Student teaching is the final step in the education to become a career teacher.
To be so close to the achievement of her dream is "scary and exciting all wrapped into one," said student teacher Debbie Schloesser, who spent nine years working at Payson High School in the special education program.
"I love those fifth-grade kids (at Julia Randall Elementary School), but what I am really going to try to do is get another placement in special education at the high school with students who have learning disabilities," she said.
Schloesser is drawn to special ed because, she said, she feels she can encourage the students to do their best and raise the learning bar.
"Zachary Petty took my photo during his job shadow (with the Payson Roundup)," said Schloesser. "He was one of my students at the high school. It was really neat seeing him. That is so encouraging to have him find something that interests him."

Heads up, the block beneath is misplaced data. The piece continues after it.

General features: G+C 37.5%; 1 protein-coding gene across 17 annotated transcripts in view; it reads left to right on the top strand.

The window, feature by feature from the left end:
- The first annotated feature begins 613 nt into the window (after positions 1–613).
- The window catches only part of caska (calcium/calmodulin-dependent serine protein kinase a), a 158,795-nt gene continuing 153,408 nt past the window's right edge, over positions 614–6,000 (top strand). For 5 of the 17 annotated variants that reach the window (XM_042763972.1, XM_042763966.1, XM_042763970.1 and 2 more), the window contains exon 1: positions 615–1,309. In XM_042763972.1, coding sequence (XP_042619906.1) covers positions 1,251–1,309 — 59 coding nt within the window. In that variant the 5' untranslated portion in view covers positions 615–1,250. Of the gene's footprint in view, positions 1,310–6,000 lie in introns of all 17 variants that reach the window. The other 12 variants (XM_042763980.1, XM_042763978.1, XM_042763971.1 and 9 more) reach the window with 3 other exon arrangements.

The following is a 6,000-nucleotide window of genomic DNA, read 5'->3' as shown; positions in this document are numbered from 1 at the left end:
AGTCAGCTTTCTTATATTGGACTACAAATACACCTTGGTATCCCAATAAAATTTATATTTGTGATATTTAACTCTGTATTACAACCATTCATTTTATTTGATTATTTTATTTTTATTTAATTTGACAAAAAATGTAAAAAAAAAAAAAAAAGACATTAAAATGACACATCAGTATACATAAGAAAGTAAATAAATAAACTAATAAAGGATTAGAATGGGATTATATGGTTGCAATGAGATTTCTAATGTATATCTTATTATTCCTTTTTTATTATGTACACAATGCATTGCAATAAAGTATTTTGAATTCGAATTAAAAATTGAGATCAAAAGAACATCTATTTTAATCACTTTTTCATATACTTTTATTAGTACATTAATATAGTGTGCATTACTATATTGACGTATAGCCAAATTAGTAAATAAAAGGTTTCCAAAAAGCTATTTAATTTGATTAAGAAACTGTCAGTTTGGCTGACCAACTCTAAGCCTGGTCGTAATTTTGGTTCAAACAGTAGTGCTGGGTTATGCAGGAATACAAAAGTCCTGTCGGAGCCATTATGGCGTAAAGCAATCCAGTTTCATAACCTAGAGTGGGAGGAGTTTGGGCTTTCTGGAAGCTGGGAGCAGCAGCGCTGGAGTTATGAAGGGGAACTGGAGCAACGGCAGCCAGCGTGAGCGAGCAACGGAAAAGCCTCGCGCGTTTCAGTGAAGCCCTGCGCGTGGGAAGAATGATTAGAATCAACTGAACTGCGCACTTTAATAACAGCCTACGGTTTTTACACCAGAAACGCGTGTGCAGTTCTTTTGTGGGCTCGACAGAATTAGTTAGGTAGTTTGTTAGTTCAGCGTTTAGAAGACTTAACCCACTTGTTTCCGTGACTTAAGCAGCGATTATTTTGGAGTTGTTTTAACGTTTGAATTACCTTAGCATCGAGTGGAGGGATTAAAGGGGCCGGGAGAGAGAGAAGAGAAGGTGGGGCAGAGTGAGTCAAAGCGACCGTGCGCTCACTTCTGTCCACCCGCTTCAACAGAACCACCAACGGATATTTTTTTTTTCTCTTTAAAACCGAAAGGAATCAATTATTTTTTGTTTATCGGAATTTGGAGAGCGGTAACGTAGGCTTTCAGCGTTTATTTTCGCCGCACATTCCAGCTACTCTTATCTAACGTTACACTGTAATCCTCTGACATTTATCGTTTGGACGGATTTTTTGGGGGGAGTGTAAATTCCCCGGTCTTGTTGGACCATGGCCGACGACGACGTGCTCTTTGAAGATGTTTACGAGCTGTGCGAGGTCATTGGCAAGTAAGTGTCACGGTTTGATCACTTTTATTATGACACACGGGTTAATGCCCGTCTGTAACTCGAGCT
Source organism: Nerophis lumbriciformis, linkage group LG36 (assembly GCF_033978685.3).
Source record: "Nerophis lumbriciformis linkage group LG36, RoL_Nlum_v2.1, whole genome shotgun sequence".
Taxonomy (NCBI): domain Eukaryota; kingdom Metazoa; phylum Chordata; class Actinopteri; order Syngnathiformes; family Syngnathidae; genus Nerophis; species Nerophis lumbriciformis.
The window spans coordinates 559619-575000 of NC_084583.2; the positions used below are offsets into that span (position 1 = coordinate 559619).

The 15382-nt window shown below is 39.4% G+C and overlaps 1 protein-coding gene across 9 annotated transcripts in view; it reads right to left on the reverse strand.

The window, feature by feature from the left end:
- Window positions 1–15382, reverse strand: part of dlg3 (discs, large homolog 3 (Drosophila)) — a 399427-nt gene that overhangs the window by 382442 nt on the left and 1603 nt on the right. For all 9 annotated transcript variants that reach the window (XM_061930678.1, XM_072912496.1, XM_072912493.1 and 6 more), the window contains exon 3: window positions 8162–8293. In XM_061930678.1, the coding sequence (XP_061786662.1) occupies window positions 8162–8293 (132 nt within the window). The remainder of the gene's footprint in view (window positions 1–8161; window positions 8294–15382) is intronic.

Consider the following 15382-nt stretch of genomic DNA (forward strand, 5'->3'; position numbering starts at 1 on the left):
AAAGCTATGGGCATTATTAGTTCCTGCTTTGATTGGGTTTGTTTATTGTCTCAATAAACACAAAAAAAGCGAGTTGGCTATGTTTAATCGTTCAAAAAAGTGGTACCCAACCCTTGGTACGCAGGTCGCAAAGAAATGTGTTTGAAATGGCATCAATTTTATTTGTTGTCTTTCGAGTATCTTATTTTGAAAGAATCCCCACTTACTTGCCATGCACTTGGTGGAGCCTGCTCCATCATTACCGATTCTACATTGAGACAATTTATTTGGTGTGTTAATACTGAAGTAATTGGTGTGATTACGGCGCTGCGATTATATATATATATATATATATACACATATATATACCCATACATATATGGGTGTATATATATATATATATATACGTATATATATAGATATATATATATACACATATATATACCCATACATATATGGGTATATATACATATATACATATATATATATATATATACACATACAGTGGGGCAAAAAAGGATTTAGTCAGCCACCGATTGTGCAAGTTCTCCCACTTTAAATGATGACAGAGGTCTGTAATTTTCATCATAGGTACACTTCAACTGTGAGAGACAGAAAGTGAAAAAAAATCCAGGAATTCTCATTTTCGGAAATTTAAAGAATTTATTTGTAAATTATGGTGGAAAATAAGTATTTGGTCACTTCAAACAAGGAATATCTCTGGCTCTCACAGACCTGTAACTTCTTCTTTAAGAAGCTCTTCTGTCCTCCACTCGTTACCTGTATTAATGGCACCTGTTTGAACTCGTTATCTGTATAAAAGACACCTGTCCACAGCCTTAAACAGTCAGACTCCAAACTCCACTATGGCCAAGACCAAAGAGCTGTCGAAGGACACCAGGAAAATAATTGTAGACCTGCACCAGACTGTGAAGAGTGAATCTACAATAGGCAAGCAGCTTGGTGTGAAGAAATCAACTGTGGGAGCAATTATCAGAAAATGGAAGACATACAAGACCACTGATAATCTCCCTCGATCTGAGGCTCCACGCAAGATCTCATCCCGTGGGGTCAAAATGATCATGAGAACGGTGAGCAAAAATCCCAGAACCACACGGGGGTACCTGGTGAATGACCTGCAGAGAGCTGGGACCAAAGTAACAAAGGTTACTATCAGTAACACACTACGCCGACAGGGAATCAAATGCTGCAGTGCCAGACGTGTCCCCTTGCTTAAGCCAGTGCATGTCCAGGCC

There are eight student teachers in Payson this semester. Their skills in the classroom will be monitored at least five times by principals Gail Gorry and Will Dunman.
"It is exciting to me to have student teachers on campus ... (they) bring to the campus that beginning level of excitement," Gorry said.
Student teachers bring new ideas to their preparatory work and gain the knowledge of tried and true methods for teaching, discipline and classroom management.
Benefits to the regular classroom teacher means there are two to share the load, and if the two have different interest areas, subjects may be taught in fresh ways.
Along with Schloesser, Jill Dendy and Deon McKeen are student teachers at JRE. Other student teachers are Sarah Conti, Diane Ludwig, Jessie Sands and Kristi Horsley at Frontier Elementary. Ginger Liddell is at Payson Elementary.
Gorry doesn't think eight student teachers in the district is an unusually high number. When she started teaching here 20 years ago, there was just one.
According to Gorry, many stay in the Rim Country to teach because they have family here and are "vested in the community."
"Of course I plan to stay here and teach," Schloesser said. She is an Arizona native and her children are fourth generation Arizonans.